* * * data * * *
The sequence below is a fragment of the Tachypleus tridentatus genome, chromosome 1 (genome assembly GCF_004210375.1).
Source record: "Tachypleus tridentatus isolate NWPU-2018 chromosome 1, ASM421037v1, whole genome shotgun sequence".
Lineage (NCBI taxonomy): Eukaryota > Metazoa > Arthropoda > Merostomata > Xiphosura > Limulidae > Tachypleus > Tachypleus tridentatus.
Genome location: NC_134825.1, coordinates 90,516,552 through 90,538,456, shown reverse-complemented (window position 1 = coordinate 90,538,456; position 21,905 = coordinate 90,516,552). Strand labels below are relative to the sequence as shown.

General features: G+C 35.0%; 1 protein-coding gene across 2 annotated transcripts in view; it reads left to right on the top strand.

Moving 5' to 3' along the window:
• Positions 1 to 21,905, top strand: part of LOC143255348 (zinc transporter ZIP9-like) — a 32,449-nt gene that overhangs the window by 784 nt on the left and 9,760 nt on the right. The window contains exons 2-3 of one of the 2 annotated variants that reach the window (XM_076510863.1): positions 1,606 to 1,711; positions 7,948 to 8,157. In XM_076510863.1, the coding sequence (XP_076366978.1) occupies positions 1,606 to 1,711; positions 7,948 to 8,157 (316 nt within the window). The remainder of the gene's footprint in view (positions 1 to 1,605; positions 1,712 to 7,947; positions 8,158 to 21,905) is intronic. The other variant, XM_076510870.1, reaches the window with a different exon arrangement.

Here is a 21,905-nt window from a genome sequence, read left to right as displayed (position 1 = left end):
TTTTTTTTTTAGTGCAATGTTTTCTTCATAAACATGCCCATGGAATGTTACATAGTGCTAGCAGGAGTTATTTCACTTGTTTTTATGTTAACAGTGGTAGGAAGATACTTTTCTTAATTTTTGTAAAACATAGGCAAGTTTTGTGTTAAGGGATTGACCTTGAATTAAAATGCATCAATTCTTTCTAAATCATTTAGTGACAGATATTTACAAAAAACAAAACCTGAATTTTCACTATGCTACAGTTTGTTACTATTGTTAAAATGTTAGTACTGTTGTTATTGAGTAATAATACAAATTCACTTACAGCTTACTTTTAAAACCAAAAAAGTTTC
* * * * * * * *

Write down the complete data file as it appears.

The sequence below is a fragment of the Tachypleus tridentatus genome, chromosome 1 (genome assembly GCF_004210375.1).
Source record: "Tachypleus tridentatus isolate NWPU-2018 chromosome 1, ASM421037v1, whole genome shotgun sequence".
Lineage (NCBI taxonomy): Eukaryota > Metazoa > Arthropoda > Merostomata > Xiphosura > Limulidae > Tachypleus > Tachypleus tridentatus.
Genome location: NC_134825.1, coordinates 90,516,552 through 90,538,456, shown reverse-complemented (window position 1 = coordinate 90,538,456; position 21,905 = coordinate 90,516,552). Strand labels below are relative to the sequence as shown.

General features: G+C 35.0%; 1 protein-coding gene across 2 annotated transcripts in view; it reads left to right on the top strand.

Moving 5' to 3' along the window:
• Positions 1 to 21,905, top strand: part of LOC143255348 (zinc transporter ZIP9-like) — a 32,449-nt gene that overhangs the window by 784 nt on the left and 9,760 nt on the right. The window contains exons 2-3 of one of the 2 annotated variants that reach the window (XM_076510863.1): positions 1,606 to 1,711; positions 7,948 to 8,157. In XM_076510863.1, the coding sequence (XP_076366978.1) occupies positions 1,606 to 1,711; positions 7,948 to 8,157 (316 nt within the window). The remainder of the gene's footprint in view (positions 1 to 1,605; positions 1,712 to 7,947; positions 8,158 to 21,905) is intronic. The other variant, XM_076510870.1, reaches the window with a different exon arrangement.

Here is a 21,905-nt window from a genome sequence, read left to right as displayed (position 1 = left end):
TTTTTTTTTTAGTGCAATGTTTTCTTCATAAACATGCCCATGGAATGTTACATAGTGCTAGCAGGAGTTATTTCACTTGTTTTTATGTTAACAGTGGTAGGAAGATACTTTTCTTAATTTTTGTAAAACATAGGCAAGTTTTGTGTTAAGGGATTGACCTTGAATTAAAATGCATCAATTCTTTCTAAATCATTTAGTGACAGATATTTACAAAAAACAAAACCTGAATTTTCACTATGCTACAGTTTGTTACTATTGTTAAAATGTTAGTACTGTTGTTATTGAGTAATAATACAAATTCACTTACAGCTTACTTTTAAAACCAAAAAAGTTTC